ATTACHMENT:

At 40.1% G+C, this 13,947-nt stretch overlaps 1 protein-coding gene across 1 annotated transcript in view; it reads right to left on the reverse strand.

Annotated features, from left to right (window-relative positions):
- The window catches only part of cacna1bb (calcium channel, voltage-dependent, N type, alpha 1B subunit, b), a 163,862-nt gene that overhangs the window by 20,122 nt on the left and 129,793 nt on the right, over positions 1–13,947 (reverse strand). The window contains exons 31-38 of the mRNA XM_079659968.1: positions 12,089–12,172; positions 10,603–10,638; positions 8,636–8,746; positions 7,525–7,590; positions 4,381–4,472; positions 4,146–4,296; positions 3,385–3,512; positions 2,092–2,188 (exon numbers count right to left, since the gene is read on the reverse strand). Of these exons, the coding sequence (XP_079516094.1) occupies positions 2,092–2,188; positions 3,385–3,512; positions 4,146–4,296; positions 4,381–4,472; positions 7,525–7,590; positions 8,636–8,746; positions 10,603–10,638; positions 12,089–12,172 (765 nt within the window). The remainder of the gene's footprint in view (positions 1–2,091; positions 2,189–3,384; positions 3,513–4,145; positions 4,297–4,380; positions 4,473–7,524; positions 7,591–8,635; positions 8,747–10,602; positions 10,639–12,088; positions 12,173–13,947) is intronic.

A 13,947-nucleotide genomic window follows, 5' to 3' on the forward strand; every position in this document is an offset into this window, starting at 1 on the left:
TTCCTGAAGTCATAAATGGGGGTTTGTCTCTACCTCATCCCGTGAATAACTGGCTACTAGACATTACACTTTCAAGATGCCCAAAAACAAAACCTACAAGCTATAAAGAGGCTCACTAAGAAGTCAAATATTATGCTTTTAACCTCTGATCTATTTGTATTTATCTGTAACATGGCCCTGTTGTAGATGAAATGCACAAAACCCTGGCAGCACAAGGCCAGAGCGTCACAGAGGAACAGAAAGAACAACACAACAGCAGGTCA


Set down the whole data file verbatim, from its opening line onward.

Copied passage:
At 40.1% G+C, this 13,947-nt stretch overlaps 1 protein-coding gene across 1 annotated transcript in view; it reads right to left on the reverse strand.

Annotated features, from left to right (window-relative positions):
- The window catches only part of cacna1bb (calcium channel, voltage-dependent, N type, alpha 1B subunit, b), a 163,862-nt gene that overhangs the window by 20,122 nt on the left and 129,793 nt on the right, over positions 1–13,947 (reverse strand). The window contains exons 31-38 of the mRNA XM_079659968.1: positions 12,089–12,172; positions 10,603–10,638; positions 8,636–8,746; positions 7,525–7,590; positions 4,381–4,472; positions 4,146–4,296; positions 3,385–3,512; positions 2,092–2,188 (exon numbers count right to left, since the gene is read on the reverse strand). Of these exons, the coding sequence (XP_079516094.1) occupies positions 2,092–2,188; positions 3,385–3,512; positions 4,146–4,296; positions 4,381–4,472; positions 7,525–7,590; positions 8,636–8,746; positions 10,603–10,638; positions 12,089–12,172 (765 nt within the window). The remainder of the gene's footprint in view (positions 1–2,091; positions 2,189–3,384; positions 3,513–4,145; positions 4,297–4,380; positions 4,473–7,524; positions 7,591–8,635; positions 8,747–10,602; positions 10,639–12,088; positions 12,173–13,947) is intronic.

A 13,947-nucleotide genomic window follows, 5' to 3' on the forward strand; every position in this document is an offset into this window, starting at 1 on the left:
TTCCTGAAGTCATAAATGGGGGTTTGTCTCTACCTCATCCCGTGAATAACTGGCTACTAGACATTACACTTTCAAGATGCCCAAAAACAAAACCTACAAGCTATAAAGAGGCTCACTAAGAAGTCAAATATTATGCTTTTAACCTCTGATCTATTTGTATTTATCTGTAACATGGCCCTGTTGTAGATGAAATGCACAAAACCCTGGCAGCACAAGGCCAGAGCGTCACAGAGGAACAGAAAGAACAACACAACAGCAGGTCA